Teaching Cross-eyed People to See in 3D
A new study indicates that stereovision can develop in adulthood.
Posted October 15, 2011
I have been cross-eyed (strabismic) and stereoblind since early infancy. Since the first months of life, I looked at things with one eye and turned in the other. Three childhood surgeries made my eyes look straighter but did not change the way I used them. I continued to look with one and turn away the other. My crossed eyes may have been less noticeable after the operations, but I still suppressed the input from the turned eye and saw an abnormally flat, less detailed, and less vibrant view of the world. I did not see in 3D; I was stereoblind.
As I grew older, my vision became more troublesome. So at age 48, I consulted a developmental optometrist. I went to see her not to gain stereovision; that possibility was not even on my radar. Instead, I spoke to her about my unstable gaze. My view of distant objects was jittery which made driving difficult and frightening. I wanted to gain more competence and confidence for chauffeuring my children around town.
Over the next year, my developmental optometrist, Dr. Theresa Ruggiero, taught me something that most infants learn within the first months of life - how to aim both eyes at the same place in space at the same time. This required a great deal of practice using a variety of elegantly-designed vision therapy tools. To my astonishment, I began to see in 3D. Ordinary things looked extraordinary. Sink faucets reached out toward me, hanging light fixtures seemed to float in mid-air, and I could see how the outer branches of trees captured whole volumes of space through which the inner branches penetrated. Borders and edges appeared crisper; objects seemed more solid, vibrant, and real. I was overwhelmed by my first stereo view of a snowfall in which I could see the palpable pockets of space between each snowflake.
Yet, for almost three years, I told no one, outside of family and friends, about my new vision. I did not think anyone would believe me. For more than half of a century, the conventional wisdom among scientists and physicians maintained that stereopsis, or the ability to see in 3D, must develop during a critical period in early life. After that time-frame, the brain would rewire itself in a way that permanently prevented the ability to see in stereo . It was impossible, so most believed, for an adult like me, cross-eyed since infancy, to develop stereopsis. As a college neurobiology professor, I had described to my students the experiments supporting this conventional wisdom and even used my own stereoblindness as a way to illustrate how well the theory of critical periods fit reality.
But, finally, one night in December of 2004, while washing the dinner dishes, I decided I had to put my story down in narrative form. As luck would have it, my children and husband got involved that evening in a very long Monopoly game, and I retired to a quiet room in my house where I wrote a detailed letter to the neurologist and author, Oliver Sacks. I did not know Dr. Sacks personally, but I had read his books in which he stressed the importance of listening carefully to his patients. Although I was not his patient, I hoped he would listen to my story as well. Dr. Sacks responded to my letter immediately and came to visit me and my optometrist. He wrote a story about me, "Stereo Sue" which appeared in the June 19, 2006 issue of The New Yorker, and in 2009, I published my own book, Fixing My Gaze: A Scientist's Journey into Seeing in Three Dimensions.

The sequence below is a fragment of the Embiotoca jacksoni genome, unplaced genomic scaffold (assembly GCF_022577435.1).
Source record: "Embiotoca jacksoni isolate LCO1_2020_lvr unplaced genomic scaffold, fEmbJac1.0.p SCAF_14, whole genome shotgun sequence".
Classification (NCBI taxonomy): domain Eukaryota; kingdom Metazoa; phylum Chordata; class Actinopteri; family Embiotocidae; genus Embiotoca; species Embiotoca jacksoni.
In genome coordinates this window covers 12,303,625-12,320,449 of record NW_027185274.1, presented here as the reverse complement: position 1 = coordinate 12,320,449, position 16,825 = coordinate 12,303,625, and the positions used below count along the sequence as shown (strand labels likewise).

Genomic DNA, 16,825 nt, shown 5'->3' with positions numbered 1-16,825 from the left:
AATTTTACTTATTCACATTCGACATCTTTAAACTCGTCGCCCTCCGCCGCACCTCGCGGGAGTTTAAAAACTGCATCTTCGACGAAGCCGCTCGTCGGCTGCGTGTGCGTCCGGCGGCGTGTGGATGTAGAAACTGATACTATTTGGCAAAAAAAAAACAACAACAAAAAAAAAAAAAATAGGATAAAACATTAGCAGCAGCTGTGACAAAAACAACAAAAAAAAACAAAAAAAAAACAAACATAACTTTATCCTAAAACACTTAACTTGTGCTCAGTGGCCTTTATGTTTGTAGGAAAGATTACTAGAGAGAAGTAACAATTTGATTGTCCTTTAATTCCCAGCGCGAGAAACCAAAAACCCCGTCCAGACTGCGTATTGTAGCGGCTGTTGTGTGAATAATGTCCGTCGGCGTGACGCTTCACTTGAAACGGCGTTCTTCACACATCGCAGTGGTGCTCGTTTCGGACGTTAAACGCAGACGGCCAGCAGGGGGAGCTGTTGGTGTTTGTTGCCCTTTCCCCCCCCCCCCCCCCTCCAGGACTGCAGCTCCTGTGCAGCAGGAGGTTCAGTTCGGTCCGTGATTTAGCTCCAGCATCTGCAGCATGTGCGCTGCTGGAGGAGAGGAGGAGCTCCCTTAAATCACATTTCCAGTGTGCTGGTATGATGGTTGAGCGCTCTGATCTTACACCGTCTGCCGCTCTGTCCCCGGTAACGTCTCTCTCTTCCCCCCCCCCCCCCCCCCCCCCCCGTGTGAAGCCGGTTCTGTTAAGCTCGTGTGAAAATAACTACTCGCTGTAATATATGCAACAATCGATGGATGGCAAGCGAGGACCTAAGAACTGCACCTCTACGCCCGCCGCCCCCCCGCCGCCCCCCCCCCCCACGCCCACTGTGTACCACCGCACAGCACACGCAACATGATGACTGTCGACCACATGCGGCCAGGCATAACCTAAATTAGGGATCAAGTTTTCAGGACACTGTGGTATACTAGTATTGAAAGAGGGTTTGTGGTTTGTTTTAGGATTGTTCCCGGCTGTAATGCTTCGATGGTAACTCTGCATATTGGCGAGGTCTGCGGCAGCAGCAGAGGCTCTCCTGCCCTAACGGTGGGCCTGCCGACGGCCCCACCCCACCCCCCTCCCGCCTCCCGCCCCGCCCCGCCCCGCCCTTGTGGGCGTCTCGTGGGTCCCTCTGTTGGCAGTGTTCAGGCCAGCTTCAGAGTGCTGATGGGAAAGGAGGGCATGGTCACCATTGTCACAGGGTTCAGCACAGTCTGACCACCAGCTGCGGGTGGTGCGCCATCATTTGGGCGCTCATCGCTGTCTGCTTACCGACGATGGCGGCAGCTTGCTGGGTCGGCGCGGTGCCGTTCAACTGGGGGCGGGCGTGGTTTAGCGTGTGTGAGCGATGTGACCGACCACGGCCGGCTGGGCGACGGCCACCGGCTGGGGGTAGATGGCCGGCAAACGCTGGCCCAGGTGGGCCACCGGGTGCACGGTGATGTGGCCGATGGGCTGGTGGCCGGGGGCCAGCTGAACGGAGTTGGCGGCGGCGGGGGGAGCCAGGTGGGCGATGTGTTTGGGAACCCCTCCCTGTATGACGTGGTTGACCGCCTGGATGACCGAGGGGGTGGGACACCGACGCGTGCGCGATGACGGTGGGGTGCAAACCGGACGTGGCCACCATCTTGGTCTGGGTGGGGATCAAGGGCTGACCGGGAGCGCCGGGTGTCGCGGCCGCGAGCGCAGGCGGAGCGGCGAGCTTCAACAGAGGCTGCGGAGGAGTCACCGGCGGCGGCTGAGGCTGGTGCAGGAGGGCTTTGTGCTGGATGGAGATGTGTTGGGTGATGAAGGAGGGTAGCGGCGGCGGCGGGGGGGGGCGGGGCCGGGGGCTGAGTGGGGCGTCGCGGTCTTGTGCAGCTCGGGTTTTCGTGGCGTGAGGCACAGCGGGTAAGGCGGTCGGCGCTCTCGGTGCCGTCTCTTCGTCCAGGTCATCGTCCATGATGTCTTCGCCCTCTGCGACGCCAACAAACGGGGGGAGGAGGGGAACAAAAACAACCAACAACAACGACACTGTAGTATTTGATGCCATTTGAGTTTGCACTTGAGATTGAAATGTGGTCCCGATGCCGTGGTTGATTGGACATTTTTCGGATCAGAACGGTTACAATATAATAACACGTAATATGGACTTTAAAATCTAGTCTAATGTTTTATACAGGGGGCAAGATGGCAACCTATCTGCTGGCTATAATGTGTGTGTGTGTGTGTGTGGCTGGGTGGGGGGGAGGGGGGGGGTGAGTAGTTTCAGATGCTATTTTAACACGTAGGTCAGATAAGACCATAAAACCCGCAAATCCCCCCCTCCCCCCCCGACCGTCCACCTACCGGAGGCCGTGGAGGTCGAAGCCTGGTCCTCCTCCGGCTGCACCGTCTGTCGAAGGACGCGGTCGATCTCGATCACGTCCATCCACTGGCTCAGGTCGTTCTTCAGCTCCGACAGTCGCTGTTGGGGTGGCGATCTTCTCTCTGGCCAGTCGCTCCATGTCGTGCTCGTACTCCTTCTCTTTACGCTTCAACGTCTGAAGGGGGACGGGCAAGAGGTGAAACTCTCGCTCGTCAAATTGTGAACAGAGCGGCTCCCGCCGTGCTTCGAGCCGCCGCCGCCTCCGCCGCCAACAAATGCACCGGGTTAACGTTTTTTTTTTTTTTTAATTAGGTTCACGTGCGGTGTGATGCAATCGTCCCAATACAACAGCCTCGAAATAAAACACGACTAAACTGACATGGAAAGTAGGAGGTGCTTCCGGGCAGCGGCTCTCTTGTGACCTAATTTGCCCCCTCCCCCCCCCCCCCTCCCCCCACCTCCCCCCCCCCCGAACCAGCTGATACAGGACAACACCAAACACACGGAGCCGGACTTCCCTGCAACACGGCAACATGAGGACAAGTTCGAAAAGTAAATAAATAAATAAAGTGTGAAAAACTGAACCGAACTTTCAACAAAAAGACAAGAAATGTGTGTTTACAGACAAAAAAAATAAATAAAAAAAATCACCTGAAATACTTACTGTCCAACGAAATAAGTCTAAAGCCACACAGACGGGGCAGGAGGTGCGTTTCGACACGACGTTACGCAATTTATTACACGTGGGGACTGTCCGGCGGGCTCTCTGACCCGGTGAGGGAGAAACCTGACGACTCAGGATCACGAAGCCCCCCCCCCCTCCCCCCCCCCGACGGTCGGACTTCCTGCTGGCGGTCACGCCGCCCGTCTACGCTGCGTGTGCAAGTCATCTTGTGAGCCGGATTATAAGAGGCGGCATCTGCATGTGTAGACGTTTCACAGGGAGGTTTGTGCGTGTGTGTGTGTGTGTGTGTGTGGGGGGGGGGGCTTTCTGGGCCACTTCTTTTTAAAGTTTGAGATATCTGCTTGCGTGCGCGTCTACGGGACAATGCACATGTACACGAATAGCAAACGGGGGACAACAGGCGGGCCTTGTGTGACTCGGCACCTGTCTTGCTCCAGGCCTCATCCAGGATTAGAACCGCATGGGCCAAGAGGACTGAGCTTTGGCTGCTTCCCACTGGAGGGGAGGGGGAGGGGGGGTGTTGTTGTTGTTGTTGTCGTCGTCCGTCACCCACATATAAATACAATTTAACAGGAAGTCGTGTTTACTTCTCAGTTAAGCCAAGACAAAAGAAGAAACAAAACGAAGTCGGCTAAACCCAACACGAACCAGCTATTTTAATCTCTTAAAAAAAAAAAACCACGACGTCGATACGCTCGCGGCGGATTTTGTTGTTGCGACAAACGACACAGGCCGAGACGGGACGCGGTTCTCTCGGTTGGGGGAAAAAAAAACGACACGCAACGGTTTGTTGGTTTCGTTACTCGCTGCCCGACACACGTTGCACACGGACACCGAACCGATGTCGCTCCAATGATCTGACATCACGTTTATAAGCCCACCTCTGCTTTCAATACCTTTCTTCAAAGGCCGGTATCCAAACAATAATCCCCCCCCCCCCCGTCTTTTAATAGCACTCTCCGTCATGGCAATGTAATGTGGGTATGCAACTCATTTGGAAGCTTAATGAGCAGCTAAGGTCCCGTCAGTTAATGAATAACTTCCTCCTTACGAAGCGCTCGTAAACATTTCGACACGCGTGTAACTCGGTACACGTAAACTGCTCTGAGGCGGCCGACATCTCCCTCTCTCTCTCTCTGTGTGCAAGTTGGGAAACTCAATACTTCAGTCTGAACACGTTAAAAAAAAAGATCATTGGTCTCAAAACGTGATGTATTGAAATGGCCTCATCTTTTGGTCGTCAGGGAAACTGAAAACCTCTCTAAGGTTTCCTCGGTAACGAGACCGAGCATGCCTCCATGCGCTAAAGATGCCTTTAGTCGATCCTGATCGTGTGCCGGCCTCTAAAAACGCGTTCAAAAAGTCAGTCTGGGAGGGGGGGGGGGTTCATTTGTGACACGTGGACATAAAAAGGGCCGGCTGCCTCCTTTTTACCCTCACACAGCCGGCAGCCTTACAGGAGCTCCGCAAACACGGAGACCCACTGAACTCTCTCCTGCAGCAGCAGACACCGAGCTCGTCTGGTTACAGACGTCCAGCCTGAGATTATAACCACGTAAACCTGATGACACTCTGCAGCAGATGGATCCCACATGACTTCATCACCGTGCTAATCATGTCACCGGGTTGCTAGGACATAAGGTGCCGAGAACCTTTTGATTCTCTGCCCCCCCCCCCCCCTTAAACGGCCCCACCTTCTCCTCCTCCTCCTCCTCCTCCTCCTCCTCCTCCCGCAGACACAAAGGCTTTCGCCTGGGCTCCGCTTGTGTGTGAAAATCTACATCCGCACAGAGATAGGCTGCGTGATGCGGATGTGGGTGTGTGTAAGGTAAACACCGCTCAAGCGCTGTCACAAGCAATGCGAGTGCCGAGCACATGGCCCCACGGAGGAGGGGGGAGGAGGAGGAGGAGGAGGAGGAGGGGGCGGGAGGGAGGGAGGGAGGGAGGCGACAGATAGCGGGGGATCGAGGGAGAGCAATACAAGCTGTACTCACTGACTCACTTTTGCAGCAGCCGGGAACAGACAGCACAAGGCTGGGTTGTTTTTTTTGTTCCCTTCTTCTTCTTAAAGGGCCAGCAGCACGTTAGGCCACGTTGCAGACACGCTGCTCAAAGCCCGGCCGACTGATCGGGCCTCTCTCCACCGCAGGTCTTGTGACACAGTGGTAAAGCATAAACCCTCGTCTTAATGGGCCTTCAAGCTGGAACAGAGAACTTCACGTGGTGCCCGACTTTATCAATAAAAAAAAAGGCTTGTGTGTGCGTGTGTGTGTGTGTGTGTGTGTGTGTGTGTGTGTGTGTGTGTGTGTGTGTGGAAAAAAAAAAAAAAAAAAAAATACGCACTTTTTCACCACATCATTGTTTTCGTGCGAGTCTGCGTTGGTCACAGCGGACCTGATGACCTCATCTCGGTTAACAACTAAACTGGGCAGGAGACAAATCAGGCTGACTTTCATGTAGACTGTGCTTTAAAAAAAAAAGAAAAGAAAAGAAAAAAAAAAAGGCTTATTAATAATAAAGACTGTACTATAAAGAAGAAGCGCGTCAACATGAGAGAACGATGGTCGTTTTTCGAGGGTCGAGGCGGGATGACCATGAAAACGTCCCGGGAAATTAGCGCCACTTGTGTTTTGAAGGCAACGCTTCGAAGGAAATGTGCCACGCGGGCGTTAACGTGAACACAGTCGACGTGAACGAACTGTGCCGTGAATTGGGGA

Most scientists were intrigued by my story, but some maintained that I must be "one in a million." Yet, I knew that I had a very standard case of infantile strabismus and that my story was not unique. What set me apart from others was the optometric vision therapy that I received. Most people with strabismus are told that, if they do not receive surgery within the first year of life, they can never attain stereovision. If you are given this pronouncement by experts in authority, then the chances of you seeking optometric vision therapy are minimal. Who are you to question fifty years of scientific wisdom? Yet, I had learned through my own experience that the only way for someone like me to gain stereovision was to be taught how to coordinate the eyes. I had to undertake vision therapy or training to change the way I saw. A Catch-22 indeed.
Recently a paper appeared in the Proceedings of the National Academy of Sciences that supports my claim. In this paper, several stereoblind people with a longstanding strabismus underwent vision training using a digital stereoscope. First they learned how to fuse or merge the images coming from their two eyes, and then they practiced fusing images that evoked a 3D view. This experience is similar to the stereo experience you enjoy when wearing special glasses and watching a 3D movie. Afterward, the subjects in this study reported the remarkable sensation of seeing 3D for the first time in real life.
The title of this paper is "Recovery of stereopsis through perceptual learning in human adults with abnormal binocular vision." Perceptual learning refers to an improvement in performance and perception brought about by practice of specific tasks. Exactly. Sometimes, practice comes naturally, as when we are infants and first teach ourselves to see and move. As adults, however, our habits have become highly individualized and entrenched. For a cross-eyed individual to see in stereo, lifelong viewing habits (looking with one eye and turning and suppressing input from the other) have to be replaced with more efficient ones (aiming both eyes at the same place in space and merging their input). This takes training and practice with specific tasks. If I was "one in a million," it's only because I was given the relatively uncommon opportunity to undertake optometric vision therapy and the encouragement and tools to practice.